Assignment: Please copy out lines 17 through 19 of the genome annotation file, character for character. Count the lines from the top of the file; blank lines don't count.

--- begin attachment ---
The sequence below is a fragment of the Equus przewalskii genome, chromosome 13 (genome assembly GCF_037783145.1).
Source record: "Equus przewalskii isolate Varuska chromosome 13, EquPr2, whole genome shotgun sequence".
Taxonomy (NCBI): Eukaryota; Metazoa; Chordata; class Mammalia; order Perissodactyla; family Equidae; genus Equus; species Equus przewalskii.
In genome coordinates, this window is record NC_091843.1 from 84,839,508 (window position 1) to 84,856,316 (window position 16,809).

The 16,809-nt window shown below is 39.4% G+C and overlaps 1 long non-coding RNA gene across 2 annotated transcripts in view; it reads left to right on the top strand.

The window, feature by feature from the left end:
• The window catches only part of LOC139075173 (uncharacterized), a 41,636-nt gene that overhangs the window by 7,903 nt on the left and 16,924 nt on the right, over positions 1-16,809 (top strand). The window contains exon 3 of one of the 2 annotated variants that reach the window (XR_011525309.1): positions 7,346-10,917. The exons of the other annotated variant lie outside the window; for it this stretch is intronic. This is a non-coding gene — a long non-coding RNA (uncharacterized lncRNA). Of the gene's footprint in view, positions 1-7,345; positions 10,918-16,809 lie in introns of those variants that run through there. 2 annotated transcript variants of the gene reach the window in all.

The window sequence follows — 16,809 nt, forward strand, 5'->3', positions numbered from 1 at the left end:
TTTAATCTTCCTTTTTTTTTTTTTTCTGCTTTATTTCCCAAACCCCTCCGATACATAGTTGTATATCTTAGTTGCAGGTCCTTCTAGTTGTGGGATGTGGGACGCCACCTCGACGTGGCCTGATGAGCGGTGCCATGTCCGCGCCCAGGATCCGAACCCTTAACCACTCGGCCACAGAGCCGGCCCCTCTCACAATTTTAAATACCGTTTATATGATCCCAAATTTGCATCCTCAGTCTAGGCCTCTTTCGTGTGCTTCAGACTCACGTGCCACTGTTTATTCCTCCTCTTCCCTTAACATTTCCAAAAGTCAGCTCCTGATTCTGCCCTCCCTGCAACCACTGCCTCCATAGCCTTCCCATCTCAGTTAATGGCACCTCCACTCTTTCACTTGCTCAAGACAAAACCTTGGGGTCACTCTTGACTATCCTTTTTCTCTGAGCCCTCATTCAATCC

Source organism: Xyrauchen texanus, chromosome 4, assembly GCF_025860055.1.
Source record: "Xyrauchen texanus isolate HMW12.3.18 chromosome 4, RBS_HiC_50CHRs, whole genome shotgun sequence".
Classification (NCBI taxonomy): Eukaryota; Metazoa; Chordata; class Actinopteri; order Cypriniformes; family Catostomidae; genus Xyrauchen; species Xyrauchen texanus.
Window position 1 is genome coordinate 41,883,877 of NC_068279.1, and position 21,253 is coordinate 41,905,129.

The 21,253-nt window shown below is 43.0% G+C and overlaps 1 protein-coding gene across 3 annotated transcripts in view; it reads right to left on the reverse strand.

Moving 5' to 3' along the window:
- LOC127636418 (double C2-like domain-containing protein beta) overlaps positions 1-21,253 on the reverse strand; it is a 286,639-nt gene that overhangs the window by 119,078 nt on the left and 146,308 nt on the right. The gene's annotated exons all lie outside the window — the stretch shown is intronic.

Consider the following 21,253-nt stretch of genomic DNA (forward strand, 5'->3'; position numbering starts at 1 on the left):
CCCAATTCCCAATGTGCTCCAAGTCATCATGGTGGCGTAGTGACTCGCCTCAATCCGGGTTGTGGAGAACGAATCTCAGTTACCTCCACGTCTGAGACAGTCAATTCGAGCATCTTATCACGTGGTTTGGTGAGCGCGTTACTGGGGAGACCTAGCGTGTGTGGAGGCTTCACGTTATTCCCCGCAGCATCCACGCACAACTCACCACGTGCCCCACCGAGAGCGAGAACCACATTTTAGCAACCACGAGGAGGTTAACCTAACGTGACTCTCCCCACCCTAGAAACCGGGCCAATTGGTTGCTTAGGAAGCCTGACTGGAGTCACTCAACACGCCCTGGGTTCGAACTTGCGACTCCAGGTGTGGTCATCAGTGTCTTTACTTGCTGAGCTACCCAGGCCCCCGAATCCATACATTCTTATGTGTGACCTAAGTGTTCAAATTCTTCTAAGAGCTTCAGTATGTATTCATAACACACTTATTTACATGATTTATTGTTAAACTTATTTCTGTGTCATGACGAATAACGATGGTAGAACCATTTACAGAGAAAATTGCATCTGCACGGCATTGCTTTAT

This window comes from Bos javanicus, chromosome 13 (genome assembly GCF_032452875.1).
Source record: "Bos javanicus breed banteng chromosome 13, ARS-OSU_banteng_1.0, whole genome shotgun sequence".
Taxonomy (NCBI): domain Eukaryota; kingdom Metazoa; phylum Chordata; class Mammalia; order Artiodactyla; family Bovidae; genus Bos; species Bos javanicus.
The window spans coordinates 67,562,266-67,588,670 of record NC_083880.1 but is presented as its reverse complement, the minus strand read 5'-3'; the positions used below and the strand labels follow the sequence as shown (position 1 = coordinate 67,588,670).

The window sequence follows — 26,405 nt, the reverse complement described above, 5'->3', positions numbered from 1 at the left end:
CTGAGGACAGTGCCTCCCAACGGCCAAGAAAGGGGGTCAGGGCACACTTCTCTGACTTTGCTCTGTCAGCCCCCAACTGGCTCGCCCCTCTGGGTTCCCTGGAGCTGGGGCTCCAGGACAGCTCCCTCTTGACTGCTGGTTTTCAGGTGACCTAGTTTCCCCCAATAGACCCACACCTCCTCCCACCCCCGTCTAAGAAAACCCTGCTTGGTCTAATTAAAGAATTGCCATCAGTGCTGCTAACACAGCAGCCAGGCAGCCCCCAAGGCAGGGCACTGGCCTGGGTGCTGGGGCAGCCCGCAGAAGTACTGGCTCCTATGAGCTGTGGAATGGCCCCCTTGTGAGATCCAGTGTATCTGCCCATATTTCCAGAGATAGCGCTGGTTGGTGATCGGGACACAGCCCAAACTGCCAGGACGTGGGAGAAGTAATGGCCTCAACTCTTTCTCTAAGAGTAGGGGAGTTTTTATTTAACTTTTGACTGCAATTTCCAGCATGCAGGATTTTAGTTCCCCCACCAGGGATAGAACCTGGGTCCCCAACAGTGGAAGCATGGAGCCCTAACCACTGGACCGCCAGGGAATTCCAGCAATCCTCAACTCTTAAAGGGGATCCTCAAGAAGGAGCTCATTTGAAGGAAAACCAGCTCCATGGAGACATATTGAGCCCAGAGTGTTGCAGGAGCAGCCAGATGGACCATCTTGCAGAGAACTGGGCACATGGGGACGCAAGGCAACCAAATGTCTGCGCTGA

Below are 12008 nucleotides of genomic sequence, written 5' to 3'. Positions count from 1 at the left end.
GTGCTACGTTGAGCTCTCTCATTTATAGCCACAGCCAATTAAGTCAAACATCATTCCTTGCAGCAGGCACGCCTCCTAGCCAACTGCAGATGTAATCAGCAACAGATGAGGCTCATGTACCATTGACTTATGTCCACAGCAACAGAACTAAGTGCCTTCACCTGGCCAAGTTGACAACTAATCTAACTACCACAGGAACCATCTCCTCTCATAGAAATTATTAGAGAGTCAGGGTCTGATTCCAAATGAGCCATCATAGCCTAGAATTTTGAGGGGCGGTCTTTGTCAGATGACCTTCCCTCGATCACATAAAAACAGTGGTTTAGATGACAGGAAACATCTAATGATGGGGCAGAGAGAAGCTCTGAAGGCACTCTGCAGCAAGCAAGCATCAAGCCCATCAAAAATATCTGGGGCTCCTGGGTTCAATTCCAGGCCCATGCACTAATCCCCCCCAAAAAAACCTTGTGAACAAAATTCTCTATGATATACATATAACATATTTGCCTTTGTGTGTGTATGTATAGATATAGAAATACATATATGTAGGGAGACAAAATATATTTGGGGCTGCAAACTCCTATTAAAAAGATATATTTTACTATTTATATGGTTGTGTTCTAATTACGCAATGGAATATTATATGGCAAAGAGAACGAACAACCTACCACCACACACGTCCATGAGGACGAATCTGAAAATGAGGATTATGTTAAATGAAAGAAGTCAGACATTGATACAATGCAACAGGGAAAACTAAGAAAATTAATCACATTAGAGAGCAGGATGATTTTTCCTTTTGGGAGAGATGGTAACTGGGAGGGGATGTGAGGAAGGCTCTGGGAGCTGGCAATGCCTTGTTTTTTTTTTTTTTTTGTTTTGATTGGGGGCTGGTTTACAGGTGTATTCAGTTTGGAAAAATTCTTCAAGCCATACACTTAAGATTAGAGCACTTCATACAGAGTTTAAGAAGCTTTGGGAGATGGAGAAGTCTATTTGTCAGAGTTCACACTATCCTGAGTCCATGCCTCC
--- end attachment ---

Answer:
Consider the following 21,253-nt stretch of genomic DNA (forward strand, 5'->3'; position numbering starts at 1 on the left):
CCCAATTCCCAATGTGCTCCAAGTCATCATGGTGGCGTAGTGACTCGCCTCAATCCGGGTTGTGGAGAACGAATCTCAGTTACCTCCACGTCTGAGACAGTCAATTCGAGCATCTTATCACGTGGTTTGGTGAGCGCGTTACTGGGGAGACCTAGCGTGTGTGGAGGCTTCACGTTATTCCCCGCAGCATCCACGCACAACTCACCACGTGCCCCACCGAGAGCGAGAACCACATTTTAGCAACCACGAGGAGGTTAACCTAACGTGACTCTCCCCACCCTAGAAACCGGGCCAATTGGTTGCTTAGGAAGCCTGACTGGAGTCACTCAACACGCCCTGGGTTCGAACTTGCGACTCCAGGTGTGGTCATCAGTGTCTTTACTTGCTGAGCTACCCAGGCCCCCGAATCCATACATTCTTATGTGTGACCTAAGTGTTCAAATTCTTCTAAGAGCTTCAGTATGTATTCATAACACACTTATTTACATGATTTATTGTTAAACTTATTTCTGTGTCATGACGAATAACGATGGTAGAACCATTTACAGAGAAAATTGCATCTGCACGGCATTGCTTTAT

This window comes from Bos javanicus, chromosome 13 (genome assembly GCF_032452875.1).